Renegade Radio

A Miami radio station makes waves — short waves, that is

Fuerza Democrática has kept the program alive, though it has been a half-decade since Fujimori decamped. Gonzalez contends that's because the media still aren't free. "Now they're moved by money," he says. "Whoever pays gets covered."

Gonzalez's story is similar to those of many who have turned to WRMI over the years. In addition to pumping out far-right programs, the station has given voice to those who can't get their message in the media in their own country. Some of the nations targeted by White's station are remote. For the past several years, WRMI has partnered with a German company to help Somalians, Gambians, and Maldivians beam messages home.

But most expatriate clients have been from Latin American and Caribbean countries. Among them: former Haitian President Jean-Bertrand Aristide, who enlisted the Miami station to beam his three-hour daily program back home while was living out his exile in Washington, D.C., during the early Nineties.

Jeff White is making waves from Alaska to Tierra del Fuego
Jacqueline Carini
Jeff White is making waves from Alaska to Tierra del Fuego
WRMI's broadcasts target the Americas, but listeners write in from around the globe
WRMI's broadcasts target the Americas, but listeners write in from around the globe

Such people turn to WRMI because it reaches Latin America and the Caribbean better than other commercial U.S. stations — WWCR in Nashville; WBCQ in Monticello, Maine; and WWBS in Macon, Georgia. Latin America is home to 13 million shortwave listeners, according to BBC research. That's approximately four times the number of North Americans who are tuning in. But it's a marked decline from decades past, when the region was dominated by dictatorships that cracked down on indigenous media.


Of course, there is one Latin American country where the media remain firmly in the government's grip: Cuba. And many of WRMI's shows continue to target the island nation.

A handful of them are recorded on Saturday, along with Gonzalez's show. First comes Conversando Entre Cubanos, produced by the Club of Ex-Political Prisoners. The three dapper hosts huddle around the collapsable table in the recording studio, thumbing through piles of crumpled notes and roaring their anti-Castro tirades.

Among them: Teresa de Cuadra, who reels off a list of grisly suicides that have taken place in Cuba. One man, who threw himself from a sixteenth-story window, left a note that read, "I killed myself because Castro deceived me," she says.

When the Ex Club's half-hour studio stint is done, the Voz del Escambray hosts, who have been lolling around the waiting room and sipping coladas, filter in. Aged veterans of the first armed uprising against Castro, they begin by playing a cassette of their deceased leader, Evelio Duque, a gravelly-voiced man who calls on the Cuban military to turn weapons on Castro and "put things in their proper place."

Such shows are the relics of an era when any Cuban exile organization with a political agenda and a few dollars put a show on the air. Over the past few years, many such shows have disappeared. Even Voz de la Fundación, the Cuban American National Foundation program that long dominated WRMI's airwaves, is gone. It went off the air without notice in 2001.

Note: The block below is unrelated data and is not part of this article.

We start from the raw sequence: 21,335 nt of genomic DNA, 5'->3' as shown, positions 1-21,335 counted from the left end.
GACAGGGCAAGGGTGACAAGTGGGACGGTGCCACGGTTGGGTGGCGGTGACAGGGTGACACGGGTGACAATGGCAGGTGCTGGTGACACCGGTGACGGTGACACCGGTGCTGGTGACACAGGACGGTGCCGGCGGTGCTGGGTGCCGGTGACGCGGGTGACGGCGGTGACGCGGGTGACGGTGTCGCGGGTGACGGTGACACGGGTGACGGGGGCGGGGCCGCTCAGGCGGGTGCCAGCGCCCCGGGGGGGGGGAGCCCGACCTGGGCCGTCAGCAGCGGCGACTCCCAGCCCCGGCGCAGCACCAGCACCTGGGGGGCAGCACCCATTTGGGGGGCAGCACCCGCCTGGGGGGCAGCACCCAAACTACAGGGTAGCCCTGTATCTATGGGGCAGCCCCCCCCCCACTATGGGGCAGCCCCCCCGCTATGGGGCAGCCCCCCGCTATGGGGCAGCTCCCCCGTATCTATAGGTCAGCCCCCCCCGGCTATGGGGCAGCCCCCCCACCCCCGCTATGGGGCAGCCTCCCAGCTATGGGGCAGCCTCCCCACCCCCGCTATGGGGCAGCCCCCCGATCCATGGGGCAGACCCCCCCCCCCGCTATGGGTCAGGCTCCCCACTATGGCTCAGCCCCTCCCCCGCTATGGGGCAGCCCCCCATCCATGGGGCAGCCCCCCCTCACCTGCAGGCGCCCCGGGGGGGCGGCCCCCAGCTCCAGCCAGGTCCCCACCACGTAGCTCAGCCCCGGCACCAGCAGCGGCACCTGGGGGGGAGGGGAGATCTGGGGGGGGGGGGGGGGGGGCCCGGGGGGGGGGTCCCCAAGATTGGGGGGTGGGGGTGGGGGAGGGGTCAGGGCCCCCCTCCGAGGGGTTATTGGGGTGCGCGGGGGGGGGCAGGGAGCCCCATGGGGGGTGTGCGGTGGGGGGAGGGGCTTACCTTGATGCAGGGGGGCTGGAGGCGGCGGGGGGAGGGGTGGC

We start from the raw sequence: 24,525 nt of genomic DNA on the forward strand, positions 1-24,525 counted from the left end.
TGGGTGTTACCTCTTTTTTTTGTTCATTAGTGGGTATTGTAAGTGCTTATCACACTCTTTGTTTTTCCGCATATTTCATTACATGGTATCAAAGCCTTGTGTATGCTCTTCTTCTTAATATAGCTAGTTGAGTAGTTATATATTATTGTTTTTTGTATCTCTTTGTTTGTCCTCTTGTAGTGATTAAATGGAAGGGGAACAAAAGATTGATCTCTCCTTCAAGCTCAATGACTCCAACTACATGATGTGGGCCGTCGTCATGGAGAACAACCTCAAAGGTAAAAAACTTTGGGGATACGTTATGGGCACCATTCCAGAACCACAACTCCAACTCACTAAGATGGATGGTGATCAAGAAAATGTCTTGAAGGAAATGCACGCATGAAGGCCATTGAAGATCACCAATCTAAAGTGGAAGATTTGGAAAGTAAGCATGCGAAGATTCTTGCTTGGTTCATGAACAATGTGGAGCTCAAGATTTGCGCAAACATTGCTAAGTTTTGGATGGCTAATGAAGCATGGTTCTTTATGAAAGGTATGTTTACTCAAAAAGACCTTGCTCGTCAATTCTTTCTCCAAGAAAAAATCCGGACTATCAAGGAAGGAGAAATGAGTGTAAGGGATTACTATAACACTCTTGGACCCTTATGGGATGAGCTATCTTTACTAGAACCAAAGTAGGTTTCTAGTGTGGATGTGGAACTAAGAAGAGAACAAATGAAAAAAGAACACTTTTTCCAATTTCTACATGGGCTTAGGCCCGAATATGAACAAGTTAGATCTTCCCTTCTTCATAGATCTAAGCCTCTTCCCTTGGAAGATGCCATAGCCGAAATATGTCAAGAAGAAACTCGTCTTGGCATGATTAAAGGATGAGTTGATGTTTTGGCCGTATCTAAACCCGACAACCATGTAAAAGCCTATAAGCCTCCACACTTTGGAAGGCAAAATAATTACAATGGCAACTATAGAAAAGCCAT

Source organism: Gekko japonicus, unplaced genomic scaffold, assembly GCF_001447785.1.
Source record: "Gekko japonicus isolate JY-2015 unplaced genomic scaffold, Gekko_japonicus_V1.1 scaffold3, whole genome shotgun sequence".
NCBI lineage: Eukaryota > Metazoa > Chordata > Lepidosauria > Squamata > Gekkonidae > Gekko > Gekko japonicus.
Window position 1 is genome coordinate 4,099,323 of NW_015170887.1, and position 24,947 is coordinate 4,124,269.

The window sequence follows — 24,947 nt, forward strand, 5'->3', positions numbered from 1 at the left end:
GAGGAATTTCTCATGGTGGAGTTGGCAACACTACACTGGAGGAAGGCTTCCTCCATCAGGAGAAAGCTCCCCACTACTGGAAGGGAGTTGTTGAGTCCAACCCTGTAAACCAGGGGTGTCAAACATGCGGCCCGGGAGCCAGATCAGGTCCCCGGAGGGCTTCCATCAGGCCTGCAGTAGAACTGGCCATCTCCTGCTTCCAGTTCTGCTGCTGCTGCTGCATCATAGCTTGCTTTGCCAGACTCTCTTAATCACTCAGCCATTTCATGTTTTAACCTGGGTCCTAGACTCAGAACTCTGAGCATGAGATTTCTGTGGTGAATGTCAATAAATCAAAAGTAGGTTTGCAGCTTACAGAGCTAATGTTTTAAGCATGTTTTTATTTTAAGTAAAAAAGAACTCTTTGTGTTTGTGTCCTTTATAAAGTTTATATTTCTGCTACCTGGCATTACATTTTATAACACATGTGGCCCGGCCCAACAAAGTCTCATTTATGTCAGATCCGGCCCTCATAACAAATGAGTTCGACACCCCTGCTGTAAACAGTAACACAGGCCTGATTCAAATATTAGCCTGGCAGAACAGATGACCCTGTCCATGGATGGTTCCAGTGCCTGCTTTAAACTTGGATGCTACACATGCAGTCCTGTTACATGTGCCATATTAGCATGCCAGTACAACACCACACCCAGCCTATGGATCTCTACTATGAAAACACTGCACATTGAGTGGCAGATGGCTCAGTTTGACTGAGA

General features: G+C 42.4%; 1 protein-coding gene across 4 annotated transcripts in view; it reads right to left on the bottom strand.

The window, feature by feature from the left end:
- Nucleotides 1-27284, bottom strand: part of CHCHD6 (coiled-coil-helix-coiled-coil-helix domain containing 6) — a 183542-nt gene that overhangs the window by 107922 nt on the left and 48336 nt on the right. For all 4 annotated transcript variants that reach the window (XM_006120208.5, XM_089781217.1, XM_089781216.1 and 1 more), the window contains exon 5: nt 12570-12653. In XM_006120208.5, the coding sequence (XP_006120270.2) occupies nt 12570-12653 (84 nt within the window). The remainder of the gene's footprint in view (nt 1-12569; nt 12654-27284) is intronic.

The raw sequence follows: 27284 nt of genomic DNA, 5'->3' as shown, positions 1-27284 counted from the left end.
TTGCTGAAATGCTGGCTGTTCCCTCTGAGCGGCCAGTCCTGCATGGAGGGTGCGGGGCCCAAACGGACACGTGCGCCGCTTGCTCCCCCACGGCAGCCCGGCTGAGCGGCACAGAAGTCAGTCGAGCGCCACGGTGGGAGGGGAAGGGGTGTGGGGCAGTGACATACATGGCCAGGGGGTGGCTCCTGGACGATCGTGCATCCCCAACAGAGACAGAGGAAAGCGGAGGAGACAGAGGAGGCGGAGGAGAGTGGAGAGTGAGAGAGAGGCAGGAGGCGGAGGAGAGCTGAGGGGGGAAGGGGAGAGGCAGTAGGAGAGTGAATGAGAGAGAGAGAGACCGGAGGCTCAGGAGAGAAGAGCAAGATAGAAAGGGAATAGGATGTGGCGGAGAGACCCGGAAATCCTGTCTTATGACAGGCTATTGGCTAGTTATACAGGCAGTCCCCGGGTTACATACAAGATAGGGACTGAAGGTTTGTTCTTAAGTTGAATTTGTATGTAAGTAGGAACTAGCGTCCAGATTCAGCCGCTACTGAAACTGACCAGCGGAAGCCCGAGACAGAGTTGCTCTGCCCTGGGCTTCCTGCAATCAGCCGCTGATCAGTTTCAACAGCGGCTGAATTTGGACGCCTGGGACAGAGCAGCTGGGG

Perhaps these radio renegades realized their messages were missing the target. At least half of Cuban homes still have at least one shortwave radio set, according to Graham Mytton, former head of audience research for the BCC. But only about three percent of the adult population actually tunes in during any given week.

This is in part because the Internet has helped break Castro's lock on information (although he has recently begun trying to block it). And in many areas of the island, people can pick up stray signals from U.S. television and FM radio stations. This provides a lively alternative to the exiles' dry harangues.

John Nichols, a Penn State professor and Cuban broadcasting expert, likens the situation to that of Fidel Castro's ragtag guerrilla army in 1957. They had scant funds, rickety weapons, and little to eat. But they decided they needed a propaganda operation. So they bought a shortwave transmitter and launched Radio Rebelde. This changed the way the guerrillas operated entirely, because instead of roving through woods, they had to establish a base camp. Then, when the station had been on the air for a few weeks, someone came up with the idea of taking a receiver into the field to check the signal.

It couldn't be heard at all. "That's the way it is with many of these broadcasts," concludes Nichols. "They jimmy the troops and help raise money. That is, they've tended to do far more for the sender than the receiver."


But it's not quite time to sound the death knell for shortwave broadcasts to our southern neighbors. This past October the Czech government enlisted WRMI to air Radio Praga, the Spanish-language version of its international service. A key goal of its programs — some of which are delivered in Czech-accented Spanish — is to send pro-democracy messages to Cuba.

And around the some time, an anti-Castro group called Directorio Democrático Cubano launched a show called Radio República. It airs ten hours a day Monday through Friday. That's two more hours than former heavyweight Voz de la Fundación at its peak.

Radio República is broken up into a number of segments. Among them: Libro Prohibido, which features readings from banned books; Secillamente Mujer, which offers cooking and parenting tips; and Despierta Cuba, a hip morning show that explores all things cultural. One episode featured a tour of the Louvre; another, Miami Book Fair International. And the talk is spiced with rousing music that blends Afro-Cuban riffs with hip-hop, electronica, and R&B.

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